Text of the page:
Eastern Brains

BU Today, October 9, 2008

Probing the partnership between Buddhism and the brain sciences

Boston, MA (USA) -- Harvard Professor Anne Harrington discusses the relationship between neuroscience, cognitive science, and Buddhism in the first lecture of the Religious and Psychological Well-Being Project series sponsored by the Center for the Study of Religion and Psychology at the Danielsen Institute.

She recalls a 2005 Society for Neuroscience conference, where the Dalai Lama spoke on The Neuroscience of Meditation. He talked to the 13,000 attendees about his curiosity about the world, his affection for science, its benefits for happiness and health, and his belief that science and Buddhism have a lot of constructive things to say to each other. Harrington then asks a key question, “What in the world does Tibetan Buddhism have to do with brain science?”

The rest of her talk attempts to answer the question. Harrington traces the history of U.S. interest in Tibetan Buddhism, talking about the fascination with the eastern brain and transcendental meditation during the1960s and 1970s counterculture. She refers to the research of the University of Wisconsin’s Richard Davidson on the brain functions of Buddhist monks during long periods of meditation.

She touches on studies done by scientists and neuroscientists over the years, from Robert Keith Wallace’s research on meditation as a “fourth major state of consciousness” to the research on stress and its relation to health, in particular cardiac health, of Harvard Medical School’s Herbert Benson.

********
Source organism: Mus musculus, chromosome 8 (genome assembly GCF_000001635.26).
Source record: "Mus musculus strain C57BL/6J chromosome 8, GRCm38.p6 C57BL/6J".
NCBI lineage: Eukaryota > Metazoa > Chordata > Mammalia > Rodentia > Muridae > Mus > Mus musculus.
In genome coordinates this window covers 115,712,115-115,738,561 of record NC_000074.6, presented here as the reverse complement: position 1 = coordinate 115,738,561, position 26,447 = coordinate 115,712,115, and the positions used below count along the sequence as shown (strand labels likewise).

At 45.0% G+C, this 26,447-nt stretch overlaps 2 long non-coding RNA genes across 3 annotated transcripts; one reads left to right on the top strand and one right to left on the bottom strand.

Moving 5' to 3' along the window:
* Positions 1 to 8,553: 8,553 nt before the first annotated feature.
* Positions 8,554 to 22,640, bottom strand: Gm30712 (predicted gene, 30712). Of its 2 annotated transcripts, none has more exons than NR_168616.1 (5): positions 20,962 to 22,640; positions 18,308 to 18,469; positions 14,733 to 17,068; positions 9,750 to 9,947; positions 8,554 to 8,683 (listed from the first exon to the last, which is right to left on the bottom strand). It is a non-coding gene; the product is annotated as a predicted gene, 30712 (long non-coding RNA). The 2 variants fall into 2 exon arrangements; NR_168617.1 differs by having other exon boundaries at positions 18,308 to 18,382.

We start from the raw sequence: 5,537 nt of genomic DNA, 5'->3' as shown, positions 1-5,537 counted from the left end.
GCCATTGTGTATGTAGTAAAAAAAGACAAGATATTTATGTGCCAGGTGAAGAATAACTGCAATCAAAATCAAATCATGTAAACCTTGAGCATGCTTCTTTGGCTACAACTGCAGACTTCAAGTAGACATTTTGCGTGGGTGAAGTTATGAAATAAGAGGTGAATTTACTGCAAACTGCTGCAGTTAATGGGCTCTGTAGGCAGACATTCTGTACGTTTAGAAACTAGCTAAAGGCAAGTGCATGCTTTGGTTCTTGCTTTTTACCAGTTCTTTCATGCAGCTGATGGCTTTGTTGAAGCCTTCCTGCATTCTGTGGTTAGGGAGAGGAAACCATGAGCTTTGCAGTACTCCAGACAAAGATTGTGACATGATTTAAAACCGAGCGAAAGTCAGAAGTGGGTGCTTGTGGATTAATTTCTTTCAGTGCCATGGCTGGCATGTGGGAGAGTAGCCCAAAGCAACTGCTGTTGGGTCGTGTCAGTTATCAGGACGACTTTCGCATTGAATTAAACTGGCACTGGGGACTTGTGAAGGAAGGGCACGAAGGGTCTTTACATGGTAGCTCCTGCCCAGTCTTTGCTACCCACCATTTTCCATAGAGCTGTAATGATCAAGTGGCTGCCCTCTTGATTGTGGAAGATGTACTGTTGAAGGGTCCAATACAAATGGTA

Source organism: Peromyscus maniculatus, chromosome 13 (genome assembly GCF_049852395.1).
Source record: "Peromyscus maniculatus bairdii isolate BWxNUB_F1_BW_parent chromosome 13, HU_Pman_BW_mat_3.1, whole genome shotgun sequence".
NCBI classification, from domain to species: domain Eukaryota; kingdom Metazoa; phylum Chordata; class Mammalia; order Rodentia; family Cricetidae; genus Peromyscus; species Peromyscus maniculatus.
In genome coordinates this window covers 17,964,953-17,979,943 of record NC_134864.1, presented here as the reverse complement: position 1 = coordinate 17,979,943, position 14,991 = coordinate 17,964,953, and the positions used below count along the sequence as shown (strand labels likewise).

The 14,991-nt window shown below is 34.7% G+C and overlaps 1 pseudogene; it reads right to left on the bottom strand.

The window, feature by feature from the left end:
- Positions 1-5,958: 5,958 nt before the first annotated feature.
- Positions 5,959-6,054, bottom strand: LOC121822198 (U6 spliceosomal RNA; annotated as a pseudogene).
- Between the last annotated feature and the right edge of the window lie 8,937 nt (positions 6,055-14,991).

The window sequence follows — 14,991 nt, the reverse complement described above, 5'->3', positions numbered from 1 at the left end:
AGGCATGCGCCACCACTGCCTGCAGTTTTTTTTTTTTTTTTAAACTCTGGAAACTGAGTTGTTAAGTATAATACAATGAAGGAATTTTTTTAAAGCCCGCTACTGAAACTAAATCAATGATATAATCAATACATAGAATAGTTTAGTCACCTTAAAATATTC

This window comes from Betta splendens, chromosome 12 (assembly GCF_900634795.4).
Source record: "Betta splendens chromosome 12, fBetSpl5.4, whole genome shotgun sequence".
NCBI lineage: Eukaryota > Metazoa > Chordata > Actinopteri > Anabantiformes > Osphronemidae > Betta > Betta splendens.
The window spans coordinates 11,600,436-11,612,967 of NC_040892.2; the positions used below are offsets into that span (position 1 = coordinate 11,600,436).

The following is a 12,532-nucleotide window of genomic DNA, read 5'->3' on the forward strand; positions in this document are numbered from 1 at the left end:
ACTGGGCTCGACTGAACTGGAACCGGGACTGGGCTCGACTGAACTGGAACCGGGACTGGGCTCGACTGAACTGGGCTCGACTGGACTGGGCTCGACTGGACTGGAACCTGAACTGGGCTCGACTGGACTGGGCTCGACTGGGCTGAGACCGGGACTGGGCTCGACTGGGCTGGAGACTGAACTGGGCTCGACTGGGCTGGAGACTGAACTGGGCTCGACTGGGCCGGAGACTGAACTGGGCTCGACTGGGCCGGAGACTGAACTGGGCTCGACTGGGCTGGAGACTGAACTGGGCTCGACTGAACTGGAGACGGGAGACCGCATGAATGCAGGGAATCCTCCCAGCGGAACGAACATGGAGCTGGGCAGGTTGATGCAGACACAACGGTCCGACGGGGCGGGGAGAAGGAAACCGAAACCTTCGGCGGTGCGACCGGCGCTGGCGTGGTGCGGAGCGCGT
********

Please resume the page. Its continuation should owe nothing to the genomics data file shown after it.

Many scientists have attempted to study the physiology of advanced meditation, she says, but it wasn’t until the late 1990s that with the help and influence of Buddhist monk and scientist Matthieu Ricard and author and scholar Robert Thurman there was progress in the field. Because of America’s love affair with Tibet, because Buddhism is friendly to science, and because of the encouragement of the Dalai Lama, a partnership between Tibetan Buddhism and brain science is not so anomalous as it may first appear, according to Harrington.

About the Speaker

Anne Harrington is a professor and chair of the history of science at Harvard University and a Harvard College Professor. She specializes in the history of psychiatry, neuroscience, and the other mind sciences. She is also Visiting Professor for Medical History at the London School of Economics, where she coedits the new journal Biosocieties.

Harrington received her Ph.D. in the history of science from Oxford University and has held postdoctoral fellowships at the Wellcome Institute for the History of Medicine in London and at the University of Freiburg in Germany. Currently she serves on the Board of the Mind and Life Institute, an organization dedicated to cross-cultural dialogue between Buddhism and the sciences.

She is the author of Medicine, Mind and the Double Brain, Reenchanted Science, and The Cure Within: A History of Mind-Body Medicine and has published many articles and several edited collections.